In the December 12, 2012, issue of themail, I tweaked and teased the bicycle industry for the results of the latest DC Department of Transportation report on bicycling: "What hasnít changed is the percentage of male bicyclists; from 2005 to 2012, 77 percent of bicyclists were men. In any other field, that would considered prima facie evidence of sex discrimination, and the DC government would take steps to limit the number of male riders until more women took up bicycling, and there was equality between the sexes." Now Washington Examiner reporter Liz Essley takes up the story, t"The Washington Area Bicyclist Association has raised $11,000 so far for a new program aimed at convincing more women to become frequent bikers. . . . Shane Farthing, executive director of the bike association, said thatís why cycling has to reach out to women more. ĎWe have to make sure weíre not leaving folks behind,í he said. ĎSometimes it does take a little more targeted evangelism to certain groups.í"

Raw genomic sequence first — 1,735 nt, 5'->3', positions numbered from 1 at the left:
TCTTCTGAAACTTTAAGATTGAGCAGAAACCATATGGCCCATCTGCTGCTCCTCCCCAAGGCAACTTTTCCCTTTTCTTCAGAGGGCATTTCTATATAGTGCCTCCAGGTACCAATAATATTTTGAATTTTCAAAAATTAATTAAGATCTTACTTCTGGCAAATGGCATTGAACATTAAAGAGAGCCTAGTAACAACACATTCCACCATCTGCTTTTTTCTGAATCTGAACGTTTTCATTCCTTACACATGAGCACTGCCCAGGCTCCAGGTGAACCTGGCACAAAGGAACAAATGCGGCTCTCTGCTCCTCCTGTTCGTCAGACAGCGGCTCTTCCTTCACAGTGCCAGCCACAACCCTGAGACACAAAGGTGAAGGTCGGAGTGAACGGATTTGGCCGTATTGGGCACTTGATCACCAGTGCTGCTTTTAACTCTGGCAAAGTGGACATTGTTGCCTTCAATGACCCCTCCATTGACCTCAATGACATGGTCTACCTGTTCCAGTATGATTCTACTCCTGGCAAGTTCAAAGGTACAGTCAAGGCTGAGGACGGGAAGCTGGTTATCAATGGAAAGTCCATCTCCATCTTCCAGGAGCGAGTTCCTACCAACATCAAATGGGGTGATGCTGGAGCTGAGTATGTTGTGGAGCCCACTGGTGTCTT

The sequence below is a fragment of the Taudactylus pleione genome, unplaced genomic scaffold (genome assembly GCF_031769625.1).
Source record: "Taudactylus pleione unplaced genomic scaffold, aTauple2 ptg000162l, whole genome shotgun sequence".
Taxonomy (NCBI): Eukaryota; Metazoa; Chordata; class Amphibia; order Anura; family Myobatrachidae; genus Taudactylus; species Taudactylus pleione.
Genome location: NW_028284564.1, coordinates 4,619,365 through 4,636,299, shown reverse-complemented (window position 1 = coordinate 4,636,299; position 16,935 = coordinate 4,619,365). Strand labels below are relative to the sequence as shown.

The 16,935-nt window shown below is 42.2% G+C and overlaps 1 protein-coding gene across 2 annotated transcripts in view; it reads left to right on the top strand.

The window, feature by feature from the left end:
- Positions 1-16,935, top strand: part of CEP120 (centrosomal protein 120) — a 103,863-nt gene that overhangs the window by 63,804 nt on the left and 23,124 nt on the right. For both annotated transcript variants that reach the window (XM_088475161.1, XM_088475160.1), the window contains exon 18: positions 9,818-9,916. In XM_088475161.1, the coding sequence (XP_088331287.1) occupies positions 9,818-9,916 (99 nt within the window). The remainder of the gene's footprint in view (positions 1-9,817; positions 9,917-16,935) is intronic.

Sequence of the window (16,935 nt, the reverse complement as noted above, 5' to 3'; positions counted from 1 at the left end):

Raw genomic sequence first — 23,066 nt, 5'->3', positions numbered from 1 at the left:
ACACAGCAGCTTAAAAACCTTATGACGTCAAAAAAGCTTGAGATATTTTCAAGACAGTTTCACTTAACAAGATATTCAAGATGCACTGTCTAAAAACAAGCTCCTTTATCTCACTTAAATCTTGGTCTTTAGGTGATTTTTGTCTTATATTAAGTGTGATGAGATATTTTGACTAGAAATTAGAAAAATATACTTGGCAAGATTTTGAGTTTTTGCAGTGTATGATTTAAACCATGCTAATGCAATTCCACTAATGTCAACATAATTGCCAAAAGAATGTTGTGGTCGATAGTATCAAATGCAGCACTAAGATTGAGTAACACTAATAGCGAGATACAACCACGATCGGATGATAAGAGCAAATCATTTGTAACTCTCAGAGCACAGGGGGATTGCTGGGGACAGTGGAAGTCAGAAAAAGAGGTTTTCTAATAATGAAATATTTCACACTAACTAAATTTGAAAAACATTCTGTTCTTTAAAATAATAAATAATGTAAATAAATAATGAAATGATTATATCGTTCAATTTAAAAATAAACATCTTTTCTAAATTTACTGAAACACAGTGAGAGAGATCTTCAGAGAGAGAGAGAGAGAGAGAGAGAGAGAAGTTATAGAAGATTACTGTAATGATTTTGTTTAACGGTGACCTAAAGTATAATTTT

The article identifies safety as the largest concern that women have about bicycling; Iím waiting for the comments from women who say that the low number of women bikers just shows that women have more common sense than men.

Gary Imhoff


Conflicts of Interest
Dorothy Brizill,